I completed a B.Comm degree in 1984 and went in search of a job. I got one in the insurance industry and have been involved in this industry ever since – 33 years.  That’s a long time!

Like many industries, I’ve witnessed radical changes during that time, most, thankfully for the betterment of investors, but, unfortunately despite all these improvements, I continue to see investors repeat the same mistakes since when I first started back in 1984.

What I’d like to do, is to give you a flavour of these mistakes.  You can significantly boost your chances of investment success by being aware of these mistakes and taking steps to avoid them. 

1   Failure to Plan

  • Everybody is different but everybody needs a plan.  As the old saying goes; “if you don’t know where you are going, any road will take you there”.
  • You’d be amazed at the number of people we meet who have no plans. A plan can be as simple as having enough in a child’s college education fund or accumulating €2 million into a retirement fund. 
  • Clearly financial planning is a real challenge for people because this involves multiple time periods over an uncertain future. And that’s why people need help to do this. 
  • The great challenge in life is to make a plan and then stick with the plan, particularly when market conditions are unsettling. In my opinion, the lack of a clearly defined financial plan leaves people susceptible to the next get rich scheme. The key message is to Get a plan and invest your assets in line with that plan.

2   Failure to Distinguish between Risk & Volatility 

  • Risk and Return go hand in hand.  The longer the time period you can afford to invest, the greater the risk you can take and the greater the return you will make. 
  •  People confuse risk with volatility though. Volatility is the journey.  It can and will involve temporary declines.  Risk is a permanent loss of capital. This is a situation where for instance, a company goes bust and shares in that particular company become worthless.  We regularly see the stock market move up and down, but the market itself doesn’t go bust.

3   Too Short a Time Horizon

  • If you are saving for retirement in 25 years’ time, what the stock market does this year or next year shouldn’t be your biggest concern.  Even if you are just at the point of retirement and going to draw down your funds, your life expectancy is likely to be 30 years. Therefore, you’ll need to invest your retirement funds to make them last for 30 odd years.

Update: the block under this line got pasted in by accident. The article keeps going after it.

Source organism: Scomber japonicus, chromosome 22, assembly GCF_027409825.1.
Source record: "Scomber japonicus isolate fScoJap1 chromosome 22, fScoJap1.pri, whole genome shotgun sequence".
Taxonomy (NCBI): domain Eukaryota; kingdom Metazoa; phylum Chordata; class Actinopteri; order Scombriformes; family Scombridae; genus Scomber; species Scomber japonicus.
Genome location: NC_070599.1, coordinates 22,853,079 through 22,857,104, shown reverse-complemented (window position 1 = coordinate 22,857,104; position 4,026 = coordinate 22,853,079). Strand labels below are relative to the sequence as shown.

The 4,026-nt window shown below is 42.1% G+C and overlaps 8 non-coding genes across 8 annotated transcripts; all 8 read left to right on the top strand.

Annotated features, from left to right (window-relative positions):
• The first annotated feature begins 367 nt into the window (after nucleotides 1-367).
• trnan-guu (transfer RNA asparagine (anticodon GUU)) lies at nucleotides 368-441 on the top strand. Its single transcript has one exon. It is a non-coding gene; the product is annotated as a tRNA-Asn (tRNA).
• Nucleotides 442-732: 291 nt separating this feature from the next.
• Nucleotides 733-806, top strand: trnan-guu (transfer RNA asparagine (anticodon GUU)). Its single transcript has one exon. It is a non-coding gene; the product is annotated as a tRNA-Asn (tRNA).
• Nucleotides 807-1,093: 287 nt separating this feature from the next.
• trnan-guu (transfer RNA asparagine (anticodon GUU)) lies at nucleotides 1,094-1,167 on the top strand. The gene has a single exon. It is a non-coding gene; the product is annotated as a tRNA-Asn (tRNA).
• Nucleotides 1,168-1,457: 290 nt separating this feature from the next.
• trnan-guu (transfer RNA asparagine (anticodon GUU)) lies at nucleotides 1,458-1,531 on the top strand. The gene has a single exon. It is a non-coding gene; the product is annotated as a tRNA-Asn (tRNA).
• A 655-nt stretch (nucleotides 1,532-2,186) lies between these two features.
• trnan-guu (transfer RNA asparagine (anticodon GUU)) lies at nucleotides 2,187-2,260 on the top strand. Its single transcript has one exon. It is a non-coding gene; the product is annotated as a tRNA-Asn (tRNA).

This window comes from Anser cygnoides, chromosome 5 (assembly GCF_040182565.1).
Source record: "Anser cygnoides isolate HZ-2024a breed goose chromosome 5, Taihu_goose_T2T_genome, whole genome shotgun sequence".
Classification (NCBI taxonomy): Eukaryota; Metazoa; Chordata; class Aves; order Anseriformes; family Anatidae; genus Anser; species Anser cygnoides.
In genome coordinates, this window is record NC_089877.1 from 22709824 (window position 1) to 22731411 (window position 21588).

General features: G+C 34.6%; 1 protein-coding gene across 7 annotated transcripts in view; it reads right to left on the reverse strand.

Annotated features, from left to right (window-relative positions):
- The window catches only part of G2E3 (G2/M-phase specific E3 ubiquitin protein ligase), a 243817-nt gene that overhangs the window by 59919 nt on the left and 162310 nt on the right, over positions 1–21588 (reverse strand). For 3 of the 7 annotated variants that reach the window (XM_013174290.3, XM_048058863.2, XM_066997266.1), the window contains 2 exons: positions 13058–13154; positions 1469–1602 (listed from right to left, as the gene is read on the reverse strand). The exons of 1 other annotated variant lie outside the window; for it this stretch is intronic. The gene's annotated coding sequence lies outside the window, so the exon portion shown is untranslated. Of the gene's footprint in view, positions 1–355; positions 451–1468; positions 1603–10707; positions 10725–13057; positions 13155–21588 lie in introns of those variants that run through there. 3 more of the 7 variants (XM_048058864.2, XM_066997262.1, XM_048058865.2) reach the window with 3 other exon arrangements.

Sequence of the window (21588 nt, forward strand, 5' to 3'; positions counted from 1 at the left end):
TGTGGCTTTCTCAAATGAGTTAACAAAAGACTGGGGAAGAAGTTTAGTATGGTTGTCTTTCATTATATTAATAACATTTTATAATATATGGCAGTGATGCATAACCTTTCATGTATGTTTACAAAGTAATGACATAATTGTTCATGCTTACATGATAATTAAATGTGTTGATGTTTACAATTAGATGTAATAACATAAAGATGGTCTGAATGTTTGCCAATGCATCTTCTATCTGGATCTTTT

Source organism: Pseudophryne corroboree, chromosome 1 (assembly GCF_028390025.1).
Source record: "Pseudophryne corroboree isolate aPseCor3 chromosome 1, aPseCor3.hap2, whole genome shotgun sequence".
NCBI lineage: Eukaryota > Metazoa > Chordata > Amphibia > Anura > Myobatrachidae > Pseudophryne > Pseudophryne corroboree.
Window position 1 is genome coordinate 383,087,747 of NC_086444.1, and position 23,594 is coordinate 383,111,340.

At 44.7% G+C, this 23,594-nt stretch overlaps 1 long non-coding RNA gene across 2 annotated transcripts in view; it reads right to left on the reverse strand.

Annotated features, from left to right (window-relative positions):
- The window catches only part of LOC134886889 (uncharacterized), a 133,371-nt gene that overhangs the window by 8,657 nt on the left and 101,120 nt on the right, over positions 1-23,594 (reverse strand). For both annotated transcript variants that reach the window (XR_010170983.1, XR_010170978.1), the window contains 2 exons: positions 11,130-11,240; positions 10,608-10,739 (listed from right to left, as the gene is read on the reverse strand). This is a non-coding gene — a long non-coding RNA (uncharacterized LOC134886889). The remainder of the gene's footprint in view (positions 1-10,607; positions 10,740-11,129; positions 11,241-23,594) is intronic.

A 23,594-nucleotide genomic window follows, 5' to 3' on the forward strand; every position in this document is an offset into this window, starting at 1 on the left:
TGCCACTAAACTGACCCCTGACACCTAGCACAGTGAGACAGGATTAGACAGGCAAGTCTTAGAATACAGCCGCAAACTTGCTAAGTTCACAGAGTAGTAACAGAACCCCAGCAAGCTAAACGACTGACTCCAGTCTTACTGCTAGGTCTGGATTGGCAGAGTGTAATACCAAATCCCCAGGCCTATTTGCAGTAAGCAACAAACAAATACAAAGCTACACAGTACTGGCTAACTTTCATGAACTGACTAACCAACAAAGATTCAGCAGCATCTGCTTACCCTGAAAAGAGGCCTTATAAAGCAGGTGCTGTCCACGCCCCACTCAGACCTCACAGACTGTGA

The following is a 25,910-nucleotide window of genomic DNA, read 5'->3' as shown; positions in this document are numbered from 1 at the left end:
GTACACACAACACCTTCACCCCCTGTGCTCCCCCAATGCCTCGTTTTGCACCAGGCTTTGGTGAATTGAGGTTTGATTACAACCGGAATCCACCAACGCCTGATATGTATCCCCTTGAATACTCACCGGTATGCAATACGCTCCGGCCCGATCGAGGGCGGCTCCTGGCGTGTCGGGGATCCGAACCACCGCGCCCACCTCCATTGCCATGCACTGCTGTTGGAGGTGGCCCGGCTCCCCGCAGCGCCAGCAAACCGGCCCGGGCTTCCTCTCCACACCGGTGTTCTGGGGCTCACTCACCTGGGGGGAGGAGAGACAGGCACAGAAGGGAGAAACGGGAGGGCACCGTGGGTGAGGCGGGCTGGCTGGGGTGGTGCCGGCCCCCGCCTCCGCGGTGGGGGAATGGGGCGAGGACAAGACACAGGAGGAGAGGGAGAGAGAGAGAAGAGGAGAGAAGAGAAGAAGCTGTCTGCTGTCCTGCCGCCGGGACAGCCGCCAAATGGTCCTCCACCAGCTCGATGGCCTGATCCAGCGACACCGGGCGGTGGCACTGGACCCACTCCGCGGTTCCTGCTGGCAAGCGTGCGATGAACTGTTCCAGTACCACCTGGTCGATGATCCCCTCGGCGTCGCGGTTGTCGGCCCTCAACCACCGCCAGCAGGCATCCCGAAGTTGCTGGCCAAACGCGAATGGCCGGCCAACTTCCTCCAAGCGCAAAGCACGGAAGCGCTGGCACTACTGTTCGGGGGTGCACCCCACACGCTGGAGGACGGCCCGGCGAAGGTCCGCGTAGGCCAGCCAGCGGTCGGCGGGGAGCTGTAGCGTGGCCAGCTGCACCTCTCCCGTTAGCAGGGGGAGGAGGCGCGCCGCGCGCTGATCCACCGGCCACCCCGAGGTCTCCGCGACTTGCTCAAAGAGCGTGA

• Therefore, we need to become more long term in how we think of investment.  This will allow us to ride out the storm.  Invest in greater growth assets and ultimately we will get a better return on our funds.

4   Reacting to News

  • People pay too much attention to media or react too quickly to bad news. Nowadays we are under siege from every social media platform available Facebook / Twitter / Instagram.
  • News is designed to provoke a response.  To provoke a reaction.  News is all about headlines, Second guessing the markets and making short term news driven reactions will move investors away from achieving their plans and will invariably result in a poorer investment outcome.

5   Inappropriate Asset Allocation and Failure to       Rebalance

  • Asset allocation means that you invest in the assets that are appropriate to your risk disposition, return expectations and time horizon. If you need cash in one years time to pay college fees, you don’t need risk, conversely, if you need a big pension fund in 25 years time, you need to take risk to get a decent return. Therefore, you need to invest in riskier assets like equities.
  • Rebalancing is the process of returning your portfolio to the asset allocation agreed at the start of the journey or plan.  Rebalancing your portfolio over a range of assets will ensure your investments can withstand a wide range of market events and outcomes. Rebalancing reduces your risk and keeps you on a track to achieve your goals.

6   Lack of Diversification 

Don’t put all your eggs into the one basket is a phrase that’s popular; but how many of us were caught up in the:

  1. Property mania in the first part of this century or
  2. Piled into Internet Stocks or bought bank shares only, or
  3. Have all our funds tied up in the bank

You don’t need to gamble on the next bitcoin share to get rich slowly.

7   Investor Behaviour 

  • The dominant determinant of financial outcomes is investor behaviour. Believe it or not, but investors are their own worst enemies.
  • People respond inappropriately to Financial Stimuli.  They get aggressive at the top of the market and panic at the bottom.  Investors change their investment composition too frequently and invariably often after the horse has bolted.
  • Fund managers in Ireland and everywhere else in the world will attest to the fact that the greatest number of switches out of Equity type funds into safe Cash funds, occurred in March 2009, just as the market was turning back upwards.
  • We see investors sell low to buy high; the exact opposite to what they are supposed to do.  Being Boring but Brave – much like Warren Buffet, will get you to where you need to be and where you need to go.  In a performance mad age – you don’t need to be a hero.
  •  In fact, the greatest service a financial advisor can provide to clients is to act as their behavioural investment counsellor and keep our clients on track with their plan regardless of the fads or fear that will arise.

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